Everyone complains about the weather, but …

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Actually, I could understand it better if it was the weather that was being complained about.  In Mike Vaccaro’s column, however, there is this vague sense that all of the rain on the east coast — or at least the inconvenience it caused — was somehow Major League Baseball’s fault.  That’s underscored by the headline — which Vaccaro likely did not write — which reads “Baseball really soaks fans this time.”

The stories from the fans who stuck out last night’s Yankees-Orioles game are interesting enough (note to Freddie Palmeiri: you either should have gone home with your girlfriend or else you should dump your girlfriend). But the “boy, they got you over a barrel” stuff in the piece is kind of misplaced in my view. Yes, the game was late and inconvenient and uncomfortable, and no, the Yankees did not stop selling merchandise and concessions to the people who stuck it out, but what’s the alternative?  Cancel a game that, however crappy the conditions, ended up being able to be played?  Screw with an already compacted schedule even more?

Now, don’t get me wrong: there is a bit of history in baseball — and I hear the Yankees have done this a lot on the past — of waiting and waiting and waiting to call games in order to collect as much parking and concession money as they can, even if they knew the game was going to be called.  They did this to me at a spring training game in Tampa in 2010, and all the Yankees fans there knew what as goin’ on.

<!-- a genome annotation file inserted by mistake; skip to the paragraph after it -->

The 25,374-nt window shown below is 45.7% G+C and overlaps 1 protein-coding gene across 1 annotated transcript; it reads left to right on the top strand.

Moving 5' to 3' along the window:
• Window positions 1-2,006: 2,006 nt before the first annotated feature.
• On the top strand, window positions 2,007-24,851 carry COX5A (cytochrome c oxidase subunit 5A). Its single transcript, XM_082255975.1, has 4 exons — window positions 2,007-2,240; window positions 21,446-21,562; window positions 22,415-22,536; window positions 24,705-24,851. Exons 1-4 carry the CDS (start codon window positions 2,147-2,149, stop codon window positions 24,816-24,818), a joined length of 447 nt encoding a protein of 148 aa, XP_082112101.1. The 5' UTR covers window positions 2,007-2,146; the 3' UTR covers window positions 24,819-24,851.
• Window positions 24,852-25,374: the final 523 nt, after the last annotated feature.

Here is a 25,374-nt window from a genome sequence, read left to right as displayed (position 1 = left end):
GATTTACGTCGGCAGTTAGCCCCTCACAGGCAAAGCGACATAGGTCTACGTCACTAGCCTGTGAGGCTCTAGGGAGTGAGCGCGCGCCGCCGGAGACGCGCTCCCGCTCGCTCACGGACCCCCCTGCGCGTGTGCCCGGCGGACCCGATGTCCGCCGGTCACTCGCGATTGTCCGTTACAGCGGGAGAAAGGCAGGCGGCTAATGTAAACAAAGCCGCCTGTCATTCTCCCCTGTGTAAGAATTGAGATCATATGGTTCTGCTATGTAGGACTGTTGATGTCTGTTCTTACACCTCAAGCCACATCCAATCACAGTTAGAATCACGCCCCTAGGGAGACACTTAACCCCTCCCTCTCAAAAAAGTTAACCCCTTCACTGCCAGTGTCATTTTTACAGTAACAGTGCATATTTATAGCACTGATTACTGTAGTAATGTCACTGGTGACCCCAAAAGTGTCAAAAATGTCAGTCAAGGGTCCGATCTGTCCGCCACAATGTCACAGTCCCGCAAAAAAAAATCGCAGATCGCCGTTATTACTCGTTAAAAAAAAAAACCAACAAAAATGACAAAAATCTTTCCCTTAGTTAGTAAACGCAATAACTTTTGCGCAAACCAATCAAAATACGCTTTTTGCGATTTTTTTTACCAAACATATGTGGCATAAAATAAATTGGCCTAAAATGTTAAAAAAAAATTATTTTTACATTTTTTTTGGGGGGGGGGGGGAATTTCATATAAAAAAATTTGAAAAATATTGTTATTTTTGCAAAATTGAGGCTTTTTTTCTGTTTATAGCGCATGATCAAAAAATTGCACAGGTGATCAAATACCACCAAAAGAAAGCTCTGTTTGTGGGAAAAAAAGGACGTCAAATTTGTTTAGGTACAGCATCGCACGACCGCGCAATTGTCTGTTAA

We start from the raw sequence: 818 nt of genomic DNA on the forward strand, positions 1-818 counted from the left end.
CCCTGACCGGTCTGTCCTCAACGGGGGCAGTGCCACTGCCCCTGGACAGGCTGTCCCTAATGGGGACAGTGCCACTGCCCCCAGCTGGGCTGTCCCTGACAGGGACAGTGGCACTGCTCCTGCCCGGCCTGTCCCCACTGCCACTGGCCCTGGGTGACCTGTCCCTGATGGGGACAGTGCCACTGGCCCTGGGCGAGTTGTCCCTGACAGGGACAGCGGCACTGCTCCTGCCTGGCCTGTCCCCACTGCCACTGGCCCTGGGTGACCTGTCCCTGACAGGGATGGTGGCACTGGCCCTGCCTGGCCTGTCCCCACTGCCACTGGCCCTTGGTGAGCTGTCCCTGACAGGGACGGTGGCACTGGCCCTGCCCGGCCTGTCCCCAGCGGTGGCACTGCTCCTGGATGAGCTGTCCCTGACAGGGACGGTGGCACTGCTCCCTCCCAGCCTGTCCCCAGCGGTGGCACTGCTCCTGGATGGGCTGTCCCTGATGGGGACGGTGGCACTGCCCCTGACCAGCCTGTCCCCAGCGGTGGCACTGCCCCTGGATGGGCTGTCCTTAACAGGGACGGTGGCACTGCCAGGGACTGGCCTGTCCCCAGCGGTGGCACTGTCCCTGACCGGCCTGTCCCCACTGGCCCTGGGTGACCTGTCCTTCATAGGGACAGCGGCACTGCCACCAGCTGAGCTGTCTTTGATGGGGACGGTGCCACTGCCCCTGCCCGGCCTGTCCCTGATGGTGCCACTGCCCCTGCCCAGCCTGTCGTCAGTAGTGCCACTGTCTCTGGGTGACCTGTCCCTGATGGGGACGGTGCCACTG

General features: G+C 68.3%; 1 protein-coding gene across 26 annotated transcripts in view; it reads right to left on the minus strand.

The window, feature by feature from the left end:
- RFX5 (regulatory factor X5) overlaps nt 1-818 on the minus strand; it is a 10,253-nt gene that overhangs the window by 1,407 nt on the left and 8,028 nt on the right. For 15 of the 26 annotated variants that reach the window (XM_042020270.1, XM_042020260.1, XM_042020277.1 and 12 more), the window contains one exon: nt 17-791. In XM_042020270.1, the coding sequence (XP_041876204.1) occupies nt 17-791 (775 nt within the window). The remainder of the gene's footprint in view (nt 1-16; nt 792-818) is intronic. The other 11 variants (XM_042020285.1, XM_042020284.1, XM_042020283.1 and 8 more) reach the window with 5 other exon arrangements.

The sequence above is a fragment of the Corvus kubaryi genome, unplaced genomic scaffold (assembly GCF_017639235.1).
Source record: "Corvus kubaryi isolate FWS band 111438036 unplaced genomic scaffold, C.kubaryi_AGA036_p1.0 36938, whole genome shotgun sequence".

But that’s not what went down last night. And I’m not sure the Yankees or Major League Baseball could do anything other than simply play the game if it was able to be played. Which it was.  Rain happens. Part of the deal, ya know?

Red Sox trade Roenis Elias back to the Mariners

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The Boston Red Sox announced this afternoon that they’ve traded lefty Roenis Elias to the Seattle Mariners for a player to be named later or cash.

Boston had acquired Elias in the same trade that netted them reliever Carson Smith in exchange for Wade Miley and Jonathan Aro back in December of 2015. Since that time Elias has not been a part of the Red Sox’ plans, pitching in just four big league games — eight innings total — in all of 2016 and 2017 and not making an appearance for the big club this season. He was pretty solid for Pawtucket in 2016 but 2017 was largely lost to injuries.

Now he’s headed back to Seattle where, once upon a time, Elias posted a 3.85 ERA in 29 starts as a rookie for the Mariners.